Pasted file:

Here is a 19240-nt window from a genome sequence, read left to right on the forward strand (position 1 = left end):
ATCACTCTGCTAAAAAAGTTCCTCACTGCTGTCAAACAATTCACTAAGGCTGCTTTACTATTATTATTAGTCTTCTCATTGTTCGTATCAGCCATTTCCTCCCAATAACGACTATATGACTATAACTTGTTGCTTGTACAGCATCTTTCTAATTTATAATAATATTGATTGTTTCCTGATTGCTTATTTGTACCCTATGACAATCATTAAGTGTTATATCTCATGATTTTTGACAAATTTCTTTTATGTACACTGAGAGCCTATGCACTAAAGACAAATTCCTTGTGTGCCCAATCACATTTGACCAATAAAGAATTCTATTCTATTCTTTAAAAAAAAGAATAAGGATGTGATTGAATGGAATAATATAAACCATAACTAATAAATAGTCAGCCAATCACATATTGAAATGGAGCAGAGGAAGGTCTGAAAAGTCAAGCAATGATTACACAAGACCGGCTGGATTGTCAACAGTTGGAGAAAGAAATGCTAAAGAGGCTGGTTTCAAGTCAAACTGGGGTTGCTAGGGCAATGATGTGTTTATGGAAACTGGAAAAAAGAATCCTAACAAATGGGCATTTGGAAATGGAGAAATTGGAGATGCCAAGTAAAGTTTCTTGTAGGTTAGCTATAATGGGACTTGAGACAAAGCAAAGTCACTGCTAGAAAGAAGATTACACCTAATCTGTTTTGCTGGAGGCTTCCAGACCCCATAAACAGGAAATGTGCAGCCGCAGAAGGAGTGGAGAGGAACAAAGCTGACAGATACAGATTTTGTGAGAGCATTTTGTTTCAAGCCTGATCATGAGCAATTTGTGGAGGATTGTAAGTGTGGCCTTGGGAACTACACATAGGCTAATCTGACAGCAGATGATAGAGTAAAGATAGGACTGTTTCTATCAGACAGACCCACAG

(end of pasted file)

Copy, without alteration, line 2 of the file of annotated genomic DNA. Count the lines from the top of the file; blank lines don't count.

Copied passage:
ATCACTCTGCTAAAAAAGTTCCTCACTGCTGTCAAACAATTCACTAAGGCTGCTTTACTATTATTATTAGTCTTCTCATTGTTCGTATCAGCCATTTCCTCCCAATAACGACTATATGACTATAACTTGTTGCTTGTACAGCATCTTTCTAATTTATAATAATATTGATTGTTTCCTGATTGCTTATTTGTACCCTATGACAATCATTAAGTGTTATATCTCATGATTTTTGACAAATTTCTTTTATGTACACTGAGAGCCTATGCACTAAAGACAAATTCCTTGTGTGCCCAATCACATTTGACCAATAAAGAATTCTATTCTATTCTTTAAAAAAAAGAATAAGGATGTGATTGAATGGAATAATATAAACCATAACTAATAAATAGTCAGCCAATCACATATTGAAATGGAGCAGAGGAAGGTCTGAAAAGTCAAGCAATGATTACACAAGACCGGCTGGATTGTCAACAGTTGGAGAAAGAAATGCTAAAGAGGCTGGTTTCAAGTCAAACTGGGGTTGCTAGGGCAATGATGTGTTTATGGAAACTGGAAAAAAGAATCCTAACAAATGGGCATTTGGAAATGGAGAAATTGGAGATGCCAAGTAAAGTTTCTTGTAGGTTAGCTATAATGGGACTTGAGACAAAGCAAAGTCACTGCTAGAAAGAAGATTACACCTAATCTGTTTTGCTGGAGGCTTCCAGACCCCATAAACAGGAAATGTGCAGCCGCAGAAGGAGTGGAGAGGAACAAAGCTGACAGATACAGATTTTGTGAGAGCATTTTGTTTCAAGCCTGATCATGAGCAATTTGTGGAGGATTGTAAGTGTGGCCTTGGGAACTACACATAGGCTAATCTGACAGCAGATGATAGAGTAAAGATAGGACTGTTTCTATCAGACAGACCCACAG